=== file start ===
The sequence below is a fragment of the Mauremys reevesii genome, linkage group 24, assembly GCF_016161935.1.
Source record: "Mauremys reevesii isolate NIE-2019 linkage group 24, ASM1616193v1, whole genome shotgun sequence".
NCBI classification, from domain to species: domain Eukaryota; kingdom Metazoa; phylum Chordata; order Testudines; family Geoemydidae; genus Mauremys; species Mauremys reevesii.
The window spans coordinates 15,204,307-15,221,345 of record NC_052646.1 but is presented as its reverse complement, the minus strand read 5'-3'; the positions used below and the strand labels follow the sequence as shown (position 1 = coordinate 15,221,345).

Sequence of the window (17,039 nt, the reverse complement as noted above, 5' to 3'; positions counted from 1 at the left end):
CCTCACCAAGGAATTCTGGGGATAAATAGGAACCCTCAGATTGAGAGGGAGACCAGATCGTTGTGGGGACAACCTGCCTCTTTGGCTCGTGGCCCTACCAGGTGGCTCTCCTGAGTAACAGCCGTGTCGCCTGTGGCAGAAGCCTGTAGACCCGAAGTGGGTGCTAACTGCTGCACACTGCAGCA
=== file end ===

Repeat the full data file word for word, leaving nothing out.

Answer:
The sequence below is a fragment of the Mauremys reevesii genome, linkage group 24, assembly GCF_016161935.1.
Source record: "Mauremys reevesii isolate NIE-2019 linkage group 24, ASM1616193v1, whole genome shotgun sequence".
NCBI classification, from domain to species: domain Eukaryota; kingdom Metazoa; phylum Chordata; order Testudines; family Geoemydidae; genus Mauremys; species Mauremys reevesii.
The window spans coordinates 15,204,307-15,221,345 of record NC_052646.1 but is presented as its reverse complement, the minus strand read 5'-3'; the positions used below and the strand labels follow the sequence as shown (position 1 = coordinate 15,221,345).

Sequence of the window (17,039 nt, the reverse complement as noted above, 5' to 3'; positions counted from 1 at the left end):
CCTCACCAAGGAATTCTGGGGATAAATAGGAACCCTCAGATTGAGAGGGAGACCAGATCGTTGTGGGGACAACCTGCCTCTTTGGCTCGTGGCCCTACCAGGTGGCTCTCCTGAGTAACAGCCGTGTCGCCTGTGGCAGAAGCCTGTAGACCCGAAGTGGGTGCTAACTGCTGCACACTGCAGCA